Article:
Young People Oppose Fitbits in Schools
Charlotte Kerner, Mikael Quennerstedt, Victoria Goodyear, 25 Sep 17


Secondary school pupils are not keen on digital fitness trackers being used in physical education, according to our latest research. Wearing a Fitbit for eight weeks reduced pupils’ motivation to be physically active and made some pupils feel fat.

It is important to find new ways to motivate young people to be physically active, given that regular exercise is important for physical and mental well-being. Health apps and wearable trackers may provide new opportunities for physical activity, especially if they are seen as a status symbol, as some reports suggest. However, little is known about how young people use these devices, their perspectives on them, or how it motivates them to be active.

For our study, we recruited 100 pupils, aged 13 to 14 from two UK schools. Participants were given a fitness tracker to wear on their wrist for eight weeks. To see if the participants’ physical-activity motivation changed as a result of wearing the device, they were asked to complete a questionnaire before and after the eight-week period.

The participants also took part in a focus group interview at the end of the study, where they were given the opportunity to talk about how they found wearing the fitness tracker. They discussed a number of things in the interviews such as what they liked or disliked about wearing the device, how the device made them feel and what features of the device they used the most. They were also asked whether they felt the device made them more or less physically active.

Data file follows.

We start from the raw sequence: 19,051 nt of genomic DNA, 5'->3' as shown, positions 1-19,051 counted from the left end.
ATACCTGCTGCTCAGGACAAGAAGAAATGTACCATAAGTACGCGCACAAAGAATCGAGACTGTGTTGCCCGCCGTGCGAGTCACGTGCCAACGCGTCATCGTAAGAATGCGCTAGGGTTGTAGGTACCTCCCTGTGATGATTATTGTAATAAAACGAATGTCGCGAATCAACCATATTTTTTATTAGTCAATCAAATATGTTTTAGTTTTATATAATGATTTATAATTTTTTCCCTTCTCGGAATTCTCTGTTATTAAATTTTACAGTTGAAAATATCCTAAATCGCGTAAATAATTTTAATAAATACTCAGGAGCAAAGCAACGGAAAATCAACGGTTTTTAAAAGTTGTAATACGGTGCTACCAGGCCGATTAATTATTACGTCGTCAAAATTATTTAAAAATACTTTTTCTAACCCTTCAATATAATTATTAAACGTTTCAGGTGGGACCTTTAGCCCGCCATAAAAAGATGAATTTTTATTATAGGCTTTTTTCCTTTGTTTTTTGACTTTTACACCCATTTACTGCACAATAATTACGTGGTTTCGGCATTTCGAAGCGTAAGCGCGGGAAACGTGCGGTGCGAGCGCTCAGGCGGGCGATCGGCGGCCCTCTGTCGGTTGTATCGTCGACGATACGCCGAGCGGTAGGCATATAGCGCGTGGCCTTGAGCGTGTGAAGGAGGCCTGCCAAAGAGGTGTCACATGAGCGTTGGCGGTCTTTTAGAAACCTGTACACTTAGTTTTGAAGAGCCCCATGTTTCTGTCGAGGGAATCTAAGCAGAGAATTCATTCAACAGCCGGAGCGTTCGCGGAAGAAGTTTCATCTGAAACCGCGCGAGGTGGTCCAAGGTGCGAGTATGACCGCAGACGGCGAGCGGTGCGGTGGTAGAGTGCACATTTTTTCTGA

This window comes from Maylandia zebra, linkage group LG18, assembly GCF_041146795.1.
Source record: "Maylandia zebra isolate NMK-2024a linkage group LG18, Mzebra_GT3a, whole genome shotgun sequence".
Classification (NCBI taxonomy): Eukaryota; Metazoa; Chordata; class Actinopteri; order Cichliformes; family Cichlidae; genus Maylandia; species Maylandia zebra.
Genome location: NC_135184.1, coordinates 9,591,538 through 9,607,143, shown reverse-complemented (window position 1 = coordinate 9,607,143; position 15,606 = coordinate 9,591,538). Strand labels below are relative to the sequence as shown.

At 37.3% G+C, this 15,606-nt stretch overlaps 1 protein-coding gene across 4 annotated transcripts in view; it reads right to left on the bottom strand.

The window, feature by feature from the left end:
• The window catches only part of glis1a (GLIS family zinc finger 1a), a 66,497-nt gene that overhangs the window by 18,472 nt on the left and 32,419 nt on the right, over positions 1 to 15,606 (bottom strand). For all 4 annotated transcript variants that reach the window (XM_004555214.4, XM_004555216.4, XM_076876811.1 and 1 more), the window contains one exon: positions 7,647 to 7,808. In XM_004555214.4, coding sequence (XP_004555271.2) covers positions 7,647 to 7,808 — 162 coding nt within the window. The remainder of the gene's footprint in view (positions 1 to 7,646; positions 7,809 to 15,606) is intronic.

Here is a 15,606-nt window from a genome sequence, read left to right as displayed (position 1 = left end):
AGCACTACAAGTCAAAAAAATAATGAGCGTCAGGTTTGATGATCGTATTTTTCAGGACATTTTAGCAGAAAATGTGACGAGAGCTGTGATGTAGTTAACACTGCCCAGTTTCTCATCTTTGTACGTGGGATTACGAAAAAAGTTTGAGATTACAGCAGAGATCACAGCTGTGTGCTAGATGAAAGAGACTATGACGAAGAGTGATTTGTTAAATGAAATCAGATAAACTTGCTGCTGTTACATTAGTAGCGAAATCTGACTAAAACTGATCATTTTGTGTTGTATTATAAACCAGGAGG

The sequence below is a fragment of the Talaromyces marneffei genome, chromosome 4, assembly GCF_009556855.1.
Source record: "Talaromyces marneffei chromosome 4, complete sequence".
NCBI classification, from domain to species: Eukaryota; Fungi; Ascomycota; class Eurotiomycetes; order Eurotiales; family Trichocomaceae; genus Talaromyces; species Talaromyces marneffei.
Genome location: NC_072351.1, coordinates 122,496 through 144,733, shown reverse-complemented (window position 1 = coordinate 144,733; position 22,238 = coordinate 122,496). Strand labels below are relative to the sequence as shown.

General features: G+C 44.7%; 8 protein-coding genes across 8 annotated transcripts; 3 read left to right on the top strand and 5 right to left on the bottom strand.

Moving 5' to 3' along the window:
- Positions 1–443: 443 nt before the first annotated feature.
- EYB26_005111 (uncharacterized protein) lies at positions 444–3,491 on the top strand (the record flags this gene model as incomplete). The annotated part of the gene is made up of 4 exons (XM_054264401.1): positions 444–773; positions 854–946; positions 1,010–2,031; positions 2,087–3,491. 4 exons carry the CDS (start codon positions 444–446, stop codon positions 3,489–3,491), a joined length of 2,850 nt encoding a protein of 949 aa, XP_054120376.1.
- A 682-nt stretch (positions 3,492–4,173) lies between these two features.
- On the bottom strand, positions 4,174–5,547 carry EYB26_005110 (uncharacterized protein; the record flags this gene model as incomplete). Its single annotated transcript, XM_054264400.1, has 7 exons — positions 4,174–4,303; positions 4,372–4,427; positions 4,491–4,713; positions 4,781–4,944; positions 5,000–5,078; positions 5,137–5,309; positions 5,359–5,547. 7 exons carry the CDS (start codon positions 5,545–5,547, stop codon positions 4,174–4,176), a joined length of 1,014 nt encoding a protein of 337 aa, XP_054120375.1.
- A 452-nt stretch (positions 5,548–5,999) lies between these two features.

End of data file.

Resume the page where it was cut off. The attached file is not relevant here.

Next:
Not welcome in schools.  Antony McAulay/Shutterstock


The results showed that after eight weeks, the pupils’ motivation for physical activity decreased. The pupils said that initially the fitness tracker encouraged them to be more active, but after four to five weeks their motivation declined.

Their reasons for taking part in physical activity also changed. For example, after the eight weeks, more pupils reported taking part in physical activity because they felt pressurised. When wearing the device, they took part in physical activity through feelings of guilt or through pressure to beat their friends’ step count, or achieve 10,000 steps.

Wearing the device made some pupils lose confidence in their physical ability. Others said the device made them feel fat and uncomfortable.

Pupils were aware that the fitness tracker only made a few people feel good about themselves, for example, those people that were already active and could easily achieve their activity goals, such as completing 10,000 steps in a day.

The pupils said that fitness trackers should not be used in PE lessons. They felt it might make some of the less able students feel bad about themselves if they didn’t achieve certain criteria, such as step count. They were also worried that they would be punished if they didn’t meet 10,000 steps and therefore felt that it would be unfair if it was introduced as a teaching aid.

Our research shows that just because young people are the biggest users of digital technologies, doesn’t mean that health apps and devices will be effective health promotion tools. Fitness trackers are marketed as devices that help increase motivation to be more active, but our study suggests that we need to be mindful of the type of motivation these devices create. If they only achieve short-term motivation, brought about by feelings of guilt, perhaps they are best avoided.

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